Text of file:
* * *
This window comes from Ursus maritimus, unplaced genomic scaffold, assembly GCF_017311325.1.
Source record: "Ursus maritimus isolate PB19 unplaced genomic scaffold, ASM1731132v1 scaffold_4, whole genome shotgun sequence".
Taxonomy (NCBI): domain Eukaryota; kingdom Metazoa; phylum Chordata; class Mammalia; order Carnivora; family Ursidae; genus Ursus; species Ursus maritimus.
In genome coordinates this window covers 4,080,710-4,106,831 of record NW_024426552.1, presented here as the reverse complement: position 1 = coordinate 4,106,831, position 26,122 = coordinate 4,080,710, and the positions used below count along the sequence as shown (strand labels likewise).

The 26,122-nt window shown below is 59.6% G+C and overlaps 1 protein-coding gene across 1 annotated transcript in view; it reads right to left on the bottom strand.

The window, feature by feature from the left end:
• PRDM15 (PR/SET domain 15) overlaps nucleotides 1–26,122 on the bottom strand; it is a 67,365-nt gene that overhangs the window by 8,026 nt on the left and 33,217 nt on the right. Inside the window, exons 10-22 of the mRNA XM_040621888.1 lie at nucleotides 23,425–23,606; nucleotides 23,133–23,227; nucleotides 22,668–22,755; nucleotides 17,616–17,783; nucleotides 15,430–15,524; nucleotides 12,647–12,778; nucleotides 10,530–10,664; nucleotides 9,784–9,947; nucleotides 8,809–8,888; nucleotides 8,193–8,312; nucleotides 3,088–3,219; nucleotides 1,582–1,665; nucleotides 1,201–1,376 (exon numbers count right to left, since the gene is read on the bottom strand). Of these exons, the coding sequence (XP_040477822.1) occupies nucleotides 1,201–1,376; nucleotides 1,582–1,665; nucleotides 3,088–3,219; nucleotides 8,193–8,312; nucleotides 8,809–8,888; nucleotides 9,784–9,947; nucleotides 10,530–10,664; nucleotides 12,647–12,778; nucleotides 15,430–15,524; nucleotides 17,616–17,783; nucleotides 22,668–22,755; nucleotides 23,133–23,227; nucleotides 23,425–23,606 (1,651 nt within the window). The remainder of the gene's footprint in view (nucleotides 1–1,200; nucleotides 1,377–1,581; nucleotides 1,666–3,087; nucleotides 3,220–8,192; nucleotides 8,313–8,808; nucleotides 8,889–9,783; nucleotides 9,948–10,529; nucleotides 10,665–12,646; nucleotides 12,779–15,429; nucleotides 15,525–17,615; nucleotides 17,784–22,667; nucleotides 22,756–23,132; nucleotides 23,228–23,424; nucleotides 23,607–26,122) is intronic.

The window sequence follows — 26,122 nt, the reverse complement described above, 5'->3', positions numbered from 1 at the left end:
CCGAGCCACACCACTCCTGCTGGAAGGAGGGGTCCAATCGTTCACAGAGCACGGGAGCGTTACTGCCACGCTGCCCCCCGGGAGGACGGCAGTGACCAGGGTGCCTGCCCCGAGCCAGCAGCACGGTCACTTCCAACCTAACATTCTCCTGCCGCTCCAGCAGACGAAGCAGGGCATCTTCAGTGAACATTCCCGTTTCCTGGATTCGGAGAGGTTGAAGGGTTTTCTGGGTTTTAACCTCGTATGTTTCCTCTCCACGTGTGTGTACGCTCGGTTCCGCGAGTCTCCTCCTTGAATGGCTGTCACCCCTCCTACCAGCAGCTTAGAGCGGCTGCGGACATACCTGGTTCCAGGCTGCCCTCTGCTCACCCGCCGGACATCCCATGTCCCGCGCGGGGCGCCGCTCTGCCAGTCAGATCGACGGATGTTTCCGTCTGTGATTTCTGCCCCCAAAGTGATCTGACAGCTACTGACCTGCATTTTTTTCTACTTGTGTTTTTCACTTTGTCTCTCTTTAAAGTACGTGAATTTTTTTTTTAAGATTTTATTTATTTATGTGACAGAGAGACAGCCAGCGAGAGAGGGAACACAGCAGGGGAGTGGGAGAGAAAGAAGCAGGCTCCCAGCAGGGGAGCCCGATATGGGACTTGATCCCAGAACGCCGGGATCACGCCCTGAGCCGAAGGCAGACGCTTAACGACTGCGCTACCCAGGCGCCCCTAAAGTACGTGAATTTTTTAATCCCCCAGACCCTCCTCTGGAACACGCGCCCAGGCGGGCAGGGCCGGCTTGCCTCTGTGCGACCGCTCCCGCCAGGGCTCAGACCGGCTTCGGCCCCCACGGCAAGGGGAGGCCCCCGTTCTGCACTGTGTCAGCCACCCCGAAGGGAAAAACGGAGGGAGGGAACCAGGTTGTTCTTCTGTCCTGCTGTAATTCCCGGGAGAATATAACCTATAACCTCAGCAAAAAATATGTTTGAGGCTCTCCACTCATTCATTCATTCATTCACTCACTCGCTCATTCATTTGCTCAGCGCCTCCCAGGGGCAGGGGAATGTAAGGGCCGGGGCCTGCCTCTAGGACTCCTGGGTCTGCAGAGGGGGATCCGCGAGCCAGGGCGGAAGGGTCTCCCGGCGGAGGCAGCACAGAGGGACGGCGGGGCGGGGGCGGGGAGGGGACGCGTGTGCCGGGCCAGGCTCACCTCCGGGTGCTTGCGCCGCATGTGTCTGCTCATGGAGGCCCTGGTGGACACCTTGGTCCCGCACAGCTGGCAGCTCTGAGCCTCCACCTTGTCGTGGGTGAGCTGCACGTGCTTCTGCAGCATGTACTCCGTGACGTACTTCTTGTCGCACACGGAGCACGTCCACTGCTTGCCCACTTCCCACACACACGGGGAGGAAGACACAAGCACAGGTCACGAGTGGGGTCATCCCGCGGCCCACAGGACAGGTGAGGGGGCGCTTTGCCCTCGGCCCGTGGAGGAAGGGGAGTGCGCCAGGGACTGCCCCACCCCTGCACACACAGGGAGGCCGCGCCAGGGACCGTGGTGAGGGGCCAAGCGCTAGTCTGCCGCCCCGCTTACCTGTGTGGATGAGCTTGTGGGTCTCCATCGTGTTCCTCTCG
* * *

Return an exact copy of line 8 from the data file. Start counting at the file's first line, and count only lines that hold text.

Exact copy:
The window sequence follows — 26,122 nt, the reverse complement described above, 5'->3', positions numbered from 1 at the left end: